The step was described by some military officials as a sign that the administration might have lowered its sights and no longer expected to uncover the caches of chemical and biological weapons that the White House cited as a principal reason for going to war last March.
"Quietly withdrawn." Why quietly? Because to do so under the full glare of media attention - oh, wait, never mind that part (what liberal media?) - any way, because to admit to doing so would force the public to see that the entire rationale for going to war in the fist place was a bald faced lie.

This revelation comes after yesterday's report in the Washington Post that claimed Iraq's WMD destroyed in the first Gulf War and that sanctions and the no-fly zone prevented Hussein from rebuilding and testing his programs.

Just how goddamn difficult is it for the media and the public to connect these dots? Why is this not front page news and blaring out of TV sets across America? Where is our free press?

NOTE: Thanks to Hesiod for the heads up on the NYT article.

Wednesday, January 07, 2004

Outsourcing, Offshoring, It's All the Same: Lost Jobs

It's unlikely that the CEO of Hewlett-Packard will ever have to worry about her job being transplanted to India or China or Pakistan. But she's not worried about her own people's high-tech jobs either. Not worried at all. In fact, she could care less.

That's the opening paragraph of my latest entry over at The Liberal Coalition blog, where I unload on a couple of high-tech CEOs who claim that Americans no longer have the right to expect American companies to employ them.

Grit your teeth, put away all sharp objects and go read the rest of it here.

Then peruse the rest of the Coalition site - there are some great folks writing there.

Belated Blogabout

I haven't been quite as diligent in my Liberal Coalition Blogabouts lately. So, without further ado:

Pen-Elayne opines that it does no one any good to call someone stupid.

But I'm not above admitting there's something tastelessly dismissive about tagging a whole voting bloc as stupid just because they like someone you don't. That's why "the pollsters don't ask it" and "the media don't report it" (except of course Starkman and Hal Crowther and...). Because it's not true (Bush voters, besides not even being the popular majority, are no more a product of monolithic group-think than anyone else) and -- well, I'll blare it out so Starkman can perhaps adopt strategies to overcome it -- it makes you sound like an asshole.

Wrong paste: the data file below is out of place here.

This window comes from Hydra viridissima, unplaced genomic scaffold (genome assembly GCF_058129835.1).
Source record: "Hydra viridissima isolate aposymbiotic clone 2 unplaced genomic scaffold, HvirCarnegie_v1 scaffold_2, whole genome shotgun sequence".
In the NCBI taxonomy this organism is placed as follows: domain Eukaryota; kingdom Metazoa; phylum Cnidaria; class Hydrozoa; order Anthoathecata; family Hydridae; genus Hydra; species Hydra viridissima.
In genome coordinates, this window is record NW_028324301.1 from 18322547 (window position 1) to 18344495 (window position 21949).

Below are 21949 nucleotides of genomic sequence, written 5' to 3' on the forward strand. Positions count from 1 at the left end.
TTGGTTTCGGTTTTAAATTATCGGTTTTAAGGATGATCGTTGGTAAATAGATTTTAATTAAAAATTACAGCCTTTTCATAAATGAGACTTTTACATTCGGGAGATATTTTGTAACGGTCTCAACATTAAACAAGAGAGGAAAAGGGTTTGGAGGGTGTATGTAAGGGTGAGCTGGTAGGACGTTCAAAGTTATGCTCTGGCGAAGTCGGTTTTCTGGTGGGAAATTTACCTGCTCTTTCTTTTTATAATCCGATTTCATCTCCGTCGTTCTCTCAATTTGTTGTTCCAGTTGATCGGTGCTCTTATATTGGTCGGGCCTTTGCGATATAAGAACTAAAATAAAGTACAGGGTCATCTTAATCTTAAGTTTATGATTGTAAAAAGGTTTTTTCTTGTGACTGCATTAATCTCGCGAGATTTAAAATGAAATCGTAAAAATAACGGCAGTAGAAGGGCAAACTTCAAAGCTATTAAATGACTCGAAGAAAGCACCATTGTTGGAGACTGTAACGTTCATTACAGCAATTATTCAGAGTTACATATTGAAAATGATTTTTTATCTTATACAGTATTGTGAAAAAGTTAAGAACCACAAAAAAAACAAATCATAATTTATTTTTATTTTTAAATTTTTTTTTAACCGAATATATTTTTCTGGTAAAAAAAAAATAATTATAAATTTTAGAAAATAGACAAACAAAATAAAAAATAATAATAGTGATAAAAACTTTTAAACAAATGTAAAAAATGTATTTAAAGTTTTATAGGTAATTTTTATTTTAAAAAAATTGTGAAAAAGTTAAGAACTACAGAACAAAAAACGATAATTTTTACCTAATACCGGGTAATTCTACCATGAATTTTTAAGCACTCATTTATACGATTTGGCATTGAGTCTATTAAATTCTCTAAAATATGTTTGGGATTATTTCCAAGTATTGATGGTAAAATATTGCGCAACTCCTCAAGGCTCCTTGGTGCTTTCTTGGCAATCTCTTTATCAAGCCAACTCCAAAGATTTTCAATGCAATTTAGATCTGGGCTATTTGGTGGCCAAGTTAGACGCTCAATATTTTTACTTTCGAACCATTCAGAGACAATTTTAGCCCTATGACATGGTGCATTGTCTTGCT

Lambert, at Corente, has a short, but sweet, post on entitlement in the Bush family. Or as Lambert says: "the apple doesn't fall far from the tree."

Wow! NTodd over at Dohiyi Mir actually agrees with David Brooks (R. NY (Times, that is)). He writes about the - hopefully - impending conservative implosion.

Brooks concludes in his piece: Partisanship has left many people unhinged. Concur 100%
Rubber Hose's Upyernoze has some questions about the long-term legal problems with arbitration under local Sharia. He has an interesting take on it being a lawyer.

Finally, Trish Wilson has a post on the hypocrisy of right-wing fundamentalists who harp on the moral decay of the nation. She compares divorce and cohabiting rates for fundies, your ordinary religious folks and even atheists; they should probably not be casting stones given the large glass house they are apparently living in.

So ends another, all too infrequent, Liberal Coalition Blogabout on The Fulcrum! I would make promises to be more diligent in doing the next one, but I hate to lie to my readers and friends.


Winter is Back.

Last Saturday it was 60 degrees here in Rochester, NY (just outside actually, but I'm rounding up). Below is a partial screenshot of today's weather:

Winter has returned with a vengeance!

Tuesday, January 06, 2004

Blogging Help

Anyone out there know an easy way to alphabetize my blogroll? I'm kind of anal about that sort of stuff (and yet lazy about putting out too much effort) and it bugs me that I haven't been able to find a truly easy method.

Any assistance would be appreciated!

UPDATE 01/07/03: Thanks for the suggestions on how to get this done. I've added "Blogroller" to my template and it appears to be working well.

Creative Destruction

Most people would call that headline an oxymoron - and in this specific case, they'd likely be correct. In this morning's Wall Street Journal, there's an editorial piece (subscription required) discussing outsourcing of service jobs to India or China.

As you'd expect, the editor is all in favor of outsourcing. He quotes Joseph Schumpeter, calling such outsourcing "creative destruction." The idea being that as such jobs are outsourced, saving companies about 58 cents for each dollar in wages moved off-shore, the money saved is then used for innovation and future job creation; "creating new jobs we often can't imagine."

Sounds familiar, doesn't it? Think tax cuts for corporations and the rich that create massive deficits which will be erased by future revenues "we often can't imagine."

The WSJ's answer? Well, you'll recognize most of them - warmed over as they are:

"The alternative is to do what it takes for Americans to remain innovative and create the next wave of wealth-creating technology and ideas. Improve K-12 education, especially in the inner city, maintain an open immigration policy so the world's brains can live in the U.S., reform the tax code and fix the legal system."